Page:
|Nissan Motor’s new president and CEO Makoto Uchida has a lot of homework to do to restore the firm to health AFP/Behrouz MEHRI|
In his first comments since taking the reins at the auto giant, Makoto Uchida acknowledged the firm had made mistakes in its internal corporate culture and faced a “difficult” financial environment.
“There are three words that guide me — respect, transparency and trust,” said Uchida, new boss of a company battered first by a falsified data scandal and then the alleged financial misconduct of Ghosn, who denies all charges.
“I want our employees to feel proud that they work for Nissan. If we can do this, we will regain the trust of our customers,” said the 53-year-old.
But the new CEO has a mountain to climb to restore Nissan to health in an industry in turmoil and undergoing once-in-a-generation restructuring.
Only last month, the firm was forced to slash its full-year forecast for both sales and profits, admitting it had been hit by weak demand in Japan, the US and Europe.
This came as Nissan reported its worst first-half results since the global financial crisis a decade ago.
“Please allow me to express my sincere regrets. I cannot overstate how seriously we are taking this situation,” said Uchida.
“The recent issues around final inspections in Japan and executive misconduct revealed serious operational management issues and weak corporate governance. This didn’t just damage our reputation,” he admitted.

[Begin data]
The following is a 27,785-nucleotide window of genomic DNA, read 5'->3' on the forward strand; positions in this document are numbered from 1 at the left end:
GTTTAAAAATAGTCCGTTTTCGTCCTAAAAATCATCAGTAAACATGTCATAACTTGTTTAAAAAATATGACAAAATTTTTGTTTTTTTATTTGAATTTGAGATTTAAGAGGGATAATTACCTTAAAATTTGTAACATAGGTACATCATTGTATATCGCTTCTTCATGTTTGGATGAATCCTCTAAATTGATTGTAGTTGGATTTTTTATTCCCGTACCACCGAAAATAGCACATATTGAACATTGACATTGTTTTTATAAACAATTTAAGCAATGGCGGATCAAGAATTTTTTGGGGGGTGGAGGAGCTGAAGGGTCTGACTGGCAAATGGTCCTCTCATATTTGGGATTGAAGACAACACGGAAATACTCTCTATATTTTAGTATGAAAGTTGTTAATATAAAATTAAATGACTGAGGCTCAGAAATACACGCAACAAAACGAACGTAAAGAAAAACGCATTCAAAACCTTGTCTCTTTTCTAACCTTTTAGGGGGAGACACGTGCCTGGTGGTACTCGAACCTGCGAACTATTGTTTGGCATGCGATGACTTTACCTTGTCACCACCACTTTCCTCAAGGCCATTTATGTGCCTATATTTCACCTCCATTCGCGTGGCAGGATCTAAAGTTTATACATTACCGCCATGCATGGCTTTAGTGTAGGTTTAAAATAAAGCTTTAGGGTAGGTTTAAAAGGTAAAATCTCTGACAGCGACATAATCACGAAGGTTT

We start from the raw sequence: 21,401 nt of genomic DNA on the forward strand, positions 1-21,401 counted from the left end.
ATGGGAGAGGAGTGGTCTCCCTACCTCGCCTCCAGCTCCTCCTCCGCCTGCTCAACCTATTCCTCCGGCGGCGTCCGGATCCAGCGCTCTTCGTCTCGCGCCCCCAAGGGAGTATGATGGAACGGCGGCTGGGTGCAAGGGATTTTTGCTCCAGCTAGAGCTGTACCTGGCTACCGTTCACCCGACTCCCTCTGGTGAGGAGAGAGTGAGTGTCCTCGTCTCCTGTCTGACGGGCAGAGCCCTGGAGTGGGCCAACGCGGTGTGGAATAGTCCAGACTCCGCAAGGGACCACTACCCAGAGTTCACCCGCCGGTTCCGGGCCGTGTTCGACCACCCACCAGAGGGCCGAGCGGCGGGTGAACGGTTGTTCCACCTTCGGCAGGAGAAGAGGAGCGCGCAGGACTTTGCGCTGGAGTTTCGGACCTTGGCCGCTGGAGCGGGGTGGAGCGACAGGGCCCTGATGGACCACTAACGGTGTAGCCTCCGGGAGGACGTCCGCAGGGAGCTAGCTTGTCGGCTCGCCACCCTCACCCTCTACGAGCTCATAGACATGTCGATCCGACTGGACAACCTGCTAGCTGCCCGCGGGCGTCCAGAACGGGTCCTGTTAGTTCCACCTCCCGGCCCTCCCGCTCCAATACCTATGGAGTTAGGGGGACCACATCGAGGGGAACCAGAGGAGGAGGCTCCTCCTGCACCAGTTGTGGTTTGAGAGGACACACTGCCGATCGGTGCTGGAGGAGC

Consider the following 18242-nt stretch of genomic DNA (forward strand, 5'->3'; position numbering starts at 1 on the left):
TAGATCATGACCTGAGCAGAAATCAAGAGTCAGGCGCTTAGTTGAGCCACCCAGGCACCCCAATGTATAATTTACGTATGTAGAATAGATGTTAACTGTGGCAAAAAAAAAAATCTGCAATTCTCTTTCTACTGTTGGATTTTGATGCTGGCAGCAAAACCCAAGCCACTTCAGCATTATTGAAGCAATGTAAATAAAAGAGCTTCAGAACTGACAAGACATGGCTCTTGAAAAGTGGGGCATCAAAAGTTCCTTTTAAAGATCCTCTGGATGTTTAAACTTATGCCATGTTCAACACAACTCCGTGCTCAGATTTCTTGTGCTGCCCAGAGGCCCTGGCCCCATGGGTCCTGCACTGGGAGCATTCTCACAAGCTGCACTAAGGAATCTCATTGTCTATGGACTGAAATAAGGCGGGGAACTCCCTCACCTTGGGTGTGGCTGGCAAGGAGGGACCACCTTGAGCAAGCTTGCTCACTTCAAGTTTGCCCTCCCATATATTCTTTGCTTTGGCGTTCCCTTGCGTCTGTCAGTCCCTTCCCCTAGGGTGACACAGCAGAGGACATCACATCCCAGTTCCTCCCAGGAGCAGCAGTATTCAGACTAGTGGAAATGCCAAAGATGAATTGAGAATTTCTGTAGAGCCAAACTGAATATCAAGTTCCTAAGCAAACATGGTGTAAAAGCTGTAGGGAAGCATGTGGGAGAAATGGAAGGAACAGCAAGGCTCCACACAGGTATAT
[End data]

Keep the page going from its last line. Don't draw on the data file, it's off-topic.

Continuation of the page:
“By trying to hit overambitious goals, we caused a rapid decline in our performance.”
Former chief executive Hiroto Saikawa resigned in September after an investigation prompted by the Ghosn scandal revealed he too was among Nissan executives who received excess pay by altering the terms of a share price bonus.
Uchida inherits the harsh cost-cutting measures Saikawa proposed as a way out of the crisis – including reducing dealer incentives and promotions but also cutting global production by 10 per cent to 2023 – a measure that means the loss of 12,500 jobs.
He declined to offer an update on this programme but insisted that “fixed costs” needed to be reined in.
Turning to the uneasy alliance between Nissan, Renault and Mitsubishi Motors, Uchida simply said that the automakers “must focus on improving revenue and profits of one another” while stressing the “independence” of the Japanese firm.
Renault holds 43 percent of Nissan, which has in turn has a 15 per cent stake in Renault and a 34 per cent controlling stake in Mitsubishi Motors.
Uchida said he had had no discussions about changing this structure, which came under pressure as the “junior partner” in the tie-up, Nissan, outgrew Renault.
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